History of the 10th Cavalry

Black and white photo of African American soldiers on horses in front of building.
Some of these men in 10th Cavalry's Troop I were probably stationed at Bonita Canyon before moving to Fort Verde, Arizona, about 320 miles (515 kilometers) north of Bonita Canyon. This photo was taken by Edgar A. Mearns between 1886 and 1887.

Arizona Historical Society, Fort Verde photographs, PC 82, Folder 1, #49601.

African American soldiers have served the United States since the Revolutionary War. During the Civil War, many escaped or emancipated slaves fought for the Union, as well as many free black men. In the Confederate States of America, slaves were sometimes forced to fight for the South. After the Civil War ended in 1865, Congress authorized six all-black Army units in 1866: two cavalry troops and four infantry regiments. The four infantry units (38th, 39th, 40th, and 41st Infantry) were later consolidated into the 24th and 25th Infantry. Men who joined the 9th and 10th Cavalry or the 24th and 25th Infantry had an opportunity for equal pay to their white counterparts, as well as adventure. Many black men fought in the Civil War, and continued their military career after Congress established the all-black units. Troops E, H, and I of the 10th Cavalry each spent a few months in southeast Arizona, and many of the same men later fought in Cuba and the Philippines, during the Spanish American War.


The term “Buffalo Soldier” has a few different origin stories. Two involve the 10th Cavalry and the Comanches they were fighting. Supposedly the Comanches called the black soldiers “Buffalo Soldiers” because the soldiers were able to march tirelessly and fearlessly across the Plains, just like the herds of bison (also known as buffalo). The name might have come from Comanches who thought the soldiers’ hair resembled buffalo fur. Another origin story is that the soldiers wore buffalo hide coats in the winter to keep warm, and were thus named “Buffalo Soldiers.” Originally the moniker only applied to the 10th Cavalry, then it expanded to include the 9th Cavalry, and later it also encompassed the 24th and 25th Infantry, so all the black units were eventually labeled “Buffalo Soldier.” The US Army became desegregated after World War II in 1948.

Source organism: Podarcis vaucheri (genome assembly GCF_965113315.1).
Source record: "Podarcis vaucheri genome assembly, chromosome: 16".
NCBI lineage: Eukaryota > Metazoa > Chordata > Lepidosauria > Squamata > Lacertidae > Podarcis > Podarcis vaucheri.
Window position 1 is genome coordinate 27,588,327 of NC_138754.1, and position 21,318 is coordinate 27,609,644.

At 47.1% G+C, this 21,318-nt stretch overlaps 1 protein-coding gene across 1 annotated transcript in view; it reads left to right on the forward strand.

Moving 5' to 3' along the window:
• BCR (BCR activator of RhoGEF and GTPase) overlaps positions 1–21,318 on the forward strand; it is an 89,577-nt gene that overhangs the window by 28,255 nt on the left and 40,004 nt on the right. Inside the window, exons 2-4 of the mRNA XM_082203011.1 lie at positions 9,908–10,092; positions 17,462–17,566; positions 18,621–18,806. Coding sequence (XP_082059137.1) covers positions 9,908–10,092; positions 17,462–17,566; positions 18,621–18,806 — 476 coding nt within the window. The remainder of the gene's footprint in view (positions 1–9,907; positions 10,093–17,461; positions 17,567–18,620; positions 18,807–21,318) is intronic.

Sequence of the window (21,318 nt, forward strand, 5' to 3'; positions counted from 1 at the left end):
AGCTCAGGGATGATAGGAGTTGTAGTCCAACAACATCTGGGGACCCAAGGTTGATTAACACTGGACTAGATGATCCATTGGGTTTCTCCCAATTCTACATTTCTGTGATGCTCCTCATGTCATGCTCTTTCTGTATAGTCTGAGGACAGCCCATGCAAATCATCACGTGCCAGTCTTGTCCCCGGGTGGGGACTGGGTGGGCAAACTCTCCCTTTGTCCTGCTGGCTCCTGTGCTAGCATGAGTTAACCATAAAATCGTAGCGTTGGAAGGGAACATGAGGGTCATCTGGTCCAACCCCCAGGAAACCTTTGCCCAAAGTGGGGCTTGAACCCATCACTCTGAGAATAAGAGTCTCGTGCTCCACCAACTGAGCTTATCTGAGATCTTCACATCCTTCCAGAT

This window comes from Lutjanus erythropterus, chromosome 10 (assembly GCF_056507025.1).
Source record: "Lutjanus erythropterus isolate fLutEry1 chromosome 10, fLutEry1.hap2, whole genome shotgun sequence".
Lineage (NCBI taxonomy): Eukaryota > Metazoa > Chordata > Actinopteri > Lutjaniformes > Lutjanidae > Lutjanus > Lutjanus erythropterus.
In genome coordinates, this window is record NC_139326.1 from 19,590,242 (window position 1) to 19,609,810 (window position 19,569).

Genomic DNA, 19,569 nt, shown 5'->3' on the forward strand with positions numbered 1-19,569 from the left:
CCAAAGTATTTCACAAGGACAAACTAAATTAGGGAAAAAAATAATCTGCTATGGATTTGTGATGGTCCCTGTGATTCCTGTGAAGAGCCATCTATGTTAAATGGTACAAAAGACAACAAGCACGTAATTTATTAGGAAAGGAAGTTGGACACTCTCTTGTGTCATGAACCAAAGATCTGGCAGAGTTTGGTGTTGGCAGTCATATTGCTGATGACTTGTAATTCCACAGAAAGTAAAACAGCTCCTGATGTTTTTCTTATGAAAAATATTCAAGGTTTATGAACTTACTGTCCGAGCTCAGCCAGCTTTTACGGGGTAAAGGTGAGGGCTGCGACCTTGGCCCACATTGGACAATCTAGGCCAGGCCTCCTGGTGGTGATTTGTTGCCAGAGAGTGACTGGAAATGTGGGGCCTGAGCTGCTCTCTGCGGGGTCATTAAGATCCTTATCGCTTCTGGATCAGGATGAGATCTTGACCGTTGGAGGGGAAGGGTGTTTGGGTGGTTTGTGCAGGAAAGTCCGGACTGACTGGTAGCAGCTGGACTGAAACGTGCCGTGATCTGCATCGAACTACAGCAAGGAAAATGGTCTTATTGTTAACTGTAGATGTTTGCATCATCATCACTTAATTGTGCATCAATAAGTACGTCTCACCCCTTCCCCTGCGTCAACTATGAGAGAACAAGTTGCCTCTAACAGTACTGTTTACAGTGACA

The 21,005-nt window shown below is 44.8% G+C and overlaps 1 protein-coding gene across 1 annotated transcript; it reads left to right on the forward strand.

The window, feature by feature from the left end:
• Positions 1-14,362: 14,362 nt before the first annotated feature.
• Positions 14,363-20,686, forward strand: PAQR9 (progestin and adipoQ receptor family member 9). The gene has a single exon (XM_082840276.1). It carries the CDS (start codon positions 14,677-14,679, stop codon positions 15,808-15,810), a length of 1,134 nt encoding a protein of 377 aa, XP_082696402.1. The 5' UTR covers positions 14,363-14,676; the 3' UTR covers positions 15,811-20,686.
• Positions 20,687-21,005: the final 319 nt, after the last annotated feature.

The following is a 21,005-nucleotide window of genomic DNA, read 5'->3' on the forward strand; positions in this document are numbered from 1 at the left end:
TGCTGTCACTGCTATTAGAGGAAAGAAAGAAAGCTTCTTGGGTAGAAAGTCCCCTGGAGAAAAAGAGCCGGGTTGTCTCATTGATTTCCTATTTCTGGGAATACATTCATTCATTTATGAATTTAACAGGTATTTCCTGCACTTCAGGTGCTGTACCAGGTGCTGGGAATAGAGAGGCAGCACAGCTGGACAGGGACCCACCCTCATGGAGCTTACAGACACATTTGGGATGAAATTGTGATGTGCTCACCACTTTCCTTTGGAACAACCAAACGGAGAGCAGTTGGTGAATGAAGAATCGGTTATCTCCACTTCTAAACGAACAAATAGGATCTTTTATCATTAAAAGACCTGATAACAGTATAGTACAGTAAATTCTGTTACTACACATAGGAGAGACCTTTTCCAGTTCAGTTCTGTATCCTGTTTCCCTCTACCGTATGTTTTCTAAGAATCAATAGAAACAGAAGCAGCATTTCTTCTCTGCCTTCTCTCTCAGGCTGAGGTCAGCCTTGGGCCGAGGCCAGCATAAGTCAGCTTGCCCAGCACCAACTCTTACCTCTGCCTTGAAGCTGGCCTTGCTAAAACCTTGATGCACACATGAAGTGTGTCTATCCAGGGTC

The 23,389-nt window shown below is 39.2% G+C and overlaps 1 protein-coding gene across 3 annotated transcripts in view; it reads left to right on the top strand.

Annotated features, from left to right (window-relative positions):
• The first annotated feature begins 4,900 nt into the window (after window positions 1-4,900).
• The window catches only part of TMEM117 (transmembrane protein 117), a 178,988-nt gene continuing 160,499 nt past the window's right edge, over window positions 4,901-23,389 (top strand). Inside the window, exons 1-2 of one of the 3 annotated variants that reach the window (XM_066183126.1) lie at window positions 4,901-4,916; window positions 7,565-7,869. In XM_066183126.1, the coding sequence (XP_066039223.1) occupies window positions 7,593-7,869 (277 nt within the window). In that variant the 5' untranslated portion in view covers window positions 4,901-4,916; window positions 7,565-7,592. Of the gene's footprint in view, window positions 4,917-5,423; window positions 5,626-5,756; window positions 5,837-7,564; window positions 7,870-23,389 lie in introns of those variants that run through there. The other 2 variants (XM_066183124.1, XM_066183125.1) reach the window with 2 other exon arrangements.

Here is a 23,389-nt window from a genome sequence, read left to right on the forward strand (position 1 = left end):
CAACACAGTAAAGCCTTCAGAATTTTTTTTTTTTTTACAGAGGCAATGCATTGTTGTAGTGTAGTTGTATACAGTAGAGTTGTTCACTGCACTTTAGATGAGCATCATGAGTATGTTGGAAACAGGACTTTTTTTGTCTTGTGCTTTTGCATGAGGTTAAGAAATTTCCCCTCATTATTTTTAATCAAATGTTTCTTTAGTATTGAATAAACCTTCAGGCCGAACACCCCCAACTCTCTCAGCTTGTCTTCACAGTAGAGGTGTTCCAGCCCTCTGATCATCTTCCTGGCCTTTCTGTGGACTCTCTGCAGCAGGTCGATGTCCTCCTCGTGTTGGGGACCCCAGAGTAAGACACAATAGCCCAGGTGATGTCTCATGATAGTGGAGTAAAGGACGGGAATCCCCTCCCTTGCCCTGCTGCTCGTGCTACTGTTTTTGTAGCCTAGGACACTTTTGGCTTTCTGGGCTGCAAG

If black enlisted men were literate, they could reach the rank of First Sergeant, but no higher. The US Army did not have a commanding black officer until 1877 when Henry Ossian Flipper graduated from the United States Military Academy at West Point and attained the rank of Second Lieutenant. If soldiers were not able to read and write, they could take classes from the Army chaplain, who provided some basic education as well as spiritual guidance.

Not only did soldiers have opportunities for education and equal pay, they also were able to explore vast areas out west, and later around the world. Soldiers in Troops E, H, and I who continued their military careers were able to travel the world.

Trace the fascinating history of Buffalo Soldiers throughout the United States and the world!

 

Last updated: June 8, 2018

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